The Food Markets and Fairs of Buenos Aires

Discover the city's market culture

By Google Arts & Culture

Allie Lazar

San Telmo by Allie Lazar

Mercado de San Telmo

The historic San Telmo market first opened in 1897 as the main market for immigrants arriving in Buenos Aires. The indoor market, which was declared a national historic monument, houses dozens of stalls selling meat, produce, chicken, spices and antiques. In recent years, the San Telmo market has seen a modernization, and food stalls have opened offering international cuisines. 

Puesto54 San Telmo by Allie Lazar

The Butcher Shop 54

Stall 54, one of the most emblematic spots in the entire market, belongs to the Arribas Brothers, two butchers who have worked in the market for decades. Every morning a half cow arrives at the butcher stand for the brothers to cut down and butcher in front of loyal clients. 

Mercado Central by Allie Lazar

Mercado Central

Produce arrives from the entire country and passes through Mercado Central, the city’s largest wholesale central market. Located on the outskirts of Buenos Aires, there are about 900 fruit and vegetable stands spread across 18 pavilions. 

Tortilla by Allie Lazar and Las Chicas del 3

Las Chicas de la 3

One of the highlights at Mercado Central is the cheesy tortilla, which is similar to a Spanish omelette, located in the third pavilion. People line up for a chance to taste Pato and Romi's (AKA "Las Chicas") cheese and potato masterpiece. 

Mercado Belgrano by Mercado de Belgrano

Mercado de Belgrano

The Mercado de Belgrano has changed quite a bit since it first opened its doors in 1891. The recently refurbished market now offers a wide range of products, catering mostly to the neighborhood regulars. In addition to the classic butcher, chicken, and cheese shops, wine and specialty coffee stores have also opened in the market. 

Mercado de Progreso

When Mercado del Progreso first inaugurated in 1889, it acted as the main market which supplied goods to immigrants who lived in the Almagro, Caballito, and Flores neighborhoods. There are nearly 200 stands that sell mostly meat, fruit, vegetables, and spices. The art deco lettering, added to the outside of the market in the 1930s, still remains intact. 

Lecheros by Allie Lazar

Patio de los Lecheros

This open-air food court in Caballito, Patio de los Lecheros, or “the milkmen patio”, is located in a former train station where milk would arrive from dairy farms outside of Buenos Aires. Now the patio is filled with restaurant stands, food trucks, a beer garden, and live music. It gets especially busy at night and on the weekend.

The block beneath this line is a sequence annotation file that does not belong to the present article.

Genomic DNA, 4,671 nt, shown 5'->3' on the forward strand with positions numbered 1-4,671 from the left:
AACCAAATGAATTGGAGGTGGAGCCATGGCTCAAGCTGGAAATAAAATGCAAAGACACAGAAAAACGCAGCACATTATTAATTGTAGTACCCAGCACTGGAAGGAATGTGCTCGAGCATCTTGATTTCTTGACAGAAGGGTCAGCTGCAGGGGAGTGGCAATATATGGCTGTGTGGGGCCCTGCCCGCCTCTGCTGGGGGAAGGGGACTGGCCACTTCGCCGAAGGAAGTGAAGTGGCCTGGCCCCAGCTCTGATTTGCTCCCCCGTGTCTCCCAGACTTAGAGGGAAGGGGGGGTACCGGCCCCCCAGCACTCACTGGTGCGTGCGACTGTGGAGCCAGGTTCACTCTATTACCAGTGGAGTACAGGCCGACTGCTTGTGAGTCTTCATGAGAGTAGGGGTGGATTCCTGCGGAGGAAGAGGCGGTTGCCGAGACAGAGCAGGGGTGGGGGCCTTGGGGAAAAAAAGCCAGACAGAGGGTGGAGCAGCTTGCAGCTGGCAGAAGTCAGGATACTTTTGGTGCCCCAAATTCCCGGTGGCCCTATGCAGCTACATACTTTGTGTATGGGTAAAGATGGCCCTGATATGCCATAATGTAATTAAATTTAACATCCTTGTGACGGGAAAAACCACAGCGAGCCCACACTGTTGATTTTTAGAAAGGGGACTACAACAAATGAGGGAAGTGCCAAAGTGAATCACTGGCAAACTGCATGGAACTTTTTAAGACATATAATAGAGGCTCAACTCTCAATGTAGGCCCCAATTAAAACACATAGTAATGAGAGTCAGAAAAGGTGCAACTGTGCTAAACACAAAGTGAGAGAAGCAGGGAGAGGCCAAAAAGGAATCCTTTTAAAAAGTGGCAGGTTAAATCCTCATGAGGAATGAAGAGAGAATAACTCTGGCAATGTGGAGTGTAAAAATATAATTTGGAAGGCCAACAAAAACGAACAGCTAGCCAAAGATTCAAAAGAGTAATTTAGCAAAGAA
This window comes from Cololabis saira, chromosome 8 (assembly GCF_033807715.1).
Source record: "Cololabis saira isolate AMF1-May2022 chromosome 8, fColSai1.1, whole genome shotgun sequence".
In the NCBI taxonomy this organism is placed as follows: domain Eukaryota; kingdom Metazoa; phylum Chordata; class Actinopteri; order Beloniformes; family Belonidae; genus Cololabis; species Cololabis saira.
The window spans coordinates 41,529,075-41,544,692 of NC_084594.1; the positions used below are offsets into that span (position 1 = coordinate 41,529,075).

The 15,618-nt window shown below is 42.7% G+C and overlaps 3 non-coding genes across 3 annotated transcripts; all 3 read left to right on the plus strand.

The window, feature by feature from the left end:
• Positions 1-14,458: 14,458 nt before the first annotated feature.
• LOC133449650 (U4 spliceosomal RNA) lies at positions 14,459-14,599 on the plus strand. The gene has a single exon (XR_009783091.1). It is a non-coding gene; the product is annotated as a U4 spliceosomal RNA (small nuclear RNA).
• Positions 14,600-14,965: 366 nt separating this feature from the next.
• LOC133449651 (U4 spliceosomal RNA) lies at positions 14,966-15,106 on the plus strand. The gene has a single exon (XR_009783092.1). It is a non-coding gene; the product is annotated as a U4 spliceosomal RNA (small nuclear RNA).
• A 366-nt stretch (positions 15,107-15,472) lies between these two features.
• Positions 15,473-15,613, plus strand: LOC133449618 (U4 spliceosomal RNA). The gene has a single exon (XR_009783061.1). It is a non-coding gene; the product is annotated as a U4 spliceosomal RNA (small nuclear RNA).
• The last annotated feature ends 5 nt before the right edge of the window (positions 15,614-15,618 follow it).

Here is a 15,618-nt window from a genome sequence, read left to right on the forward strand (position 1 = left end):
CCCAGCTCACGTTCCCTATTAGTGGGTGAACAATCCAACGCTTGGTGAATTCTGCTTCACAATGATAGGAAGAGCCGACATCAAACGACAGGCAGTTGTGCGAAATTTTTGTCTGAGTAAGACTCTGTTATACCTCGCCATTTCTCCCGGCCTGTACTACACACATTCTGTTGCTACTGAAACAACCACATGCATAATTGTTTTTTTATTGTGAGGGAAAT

Barrio Chino by Allie Lazar

Barrio Chino

Even though it’s technically not a market, Chinatown is home to some of the best ingredients in all of Buenos Aires. Professional and amateur cooks flock from the entire area to shop at Barrio Chino’s supermarkets, which is known for its fresh fish and produce, exotic ingredients, and imported foods difficult to find anywhere else in BA.

Feria de Mataderos by Allie Lazar

Feria de Mataderos

Hundreds of artisans set up shop in the Mataderos neighborhood every Sunday selling gaucho crafts like silver knives, mate cups, and leather goods. The food stands shouldn’t be missed, as it’s a perfect chance to try traditional regional Argentine foods like empanadas, tamales, humita, and locro, a meat and hominy stew. 

Cattle Pampa by Don Julio and Allie Lazar

Mercado de Liniers

In a country famed for beef, it’s not surprising that many say the Mercado de Liniers is the largest livestock market in the world. It dates back to the early 1900s and was built to cater to the city’s high demand for meat. It has capacity for about 20,000 cattle, which arrive mostly from Argentina’s Pampas flatlands.

San Nicolas by San Nicolas

Mercado San Nicolas

The San Nicolás first opened in 1905 with over 400 open-air stands. It began decreasing in popularity in the 1960s when it moved outdoors and didn't see much movement until 2019, 50 years later, when it was renovated. Now, stalls line the market selling fresh produce, cheeses, meats, and breads. There is even a coworking space and a stage for events and workshops. 

Mercat Villa Crespo by Laura Macías and Allie Lazar

Mercat Villa Crespo

Less supermarkets, more markets, that's the slogan at the newly minted Mercat in the Villa Crespo barrio. The Mercat has over 25 stands featuring mostly independent small businesses offering foods like empanadas, sourdough bread, vegan sushi, and grass-fed beef. 

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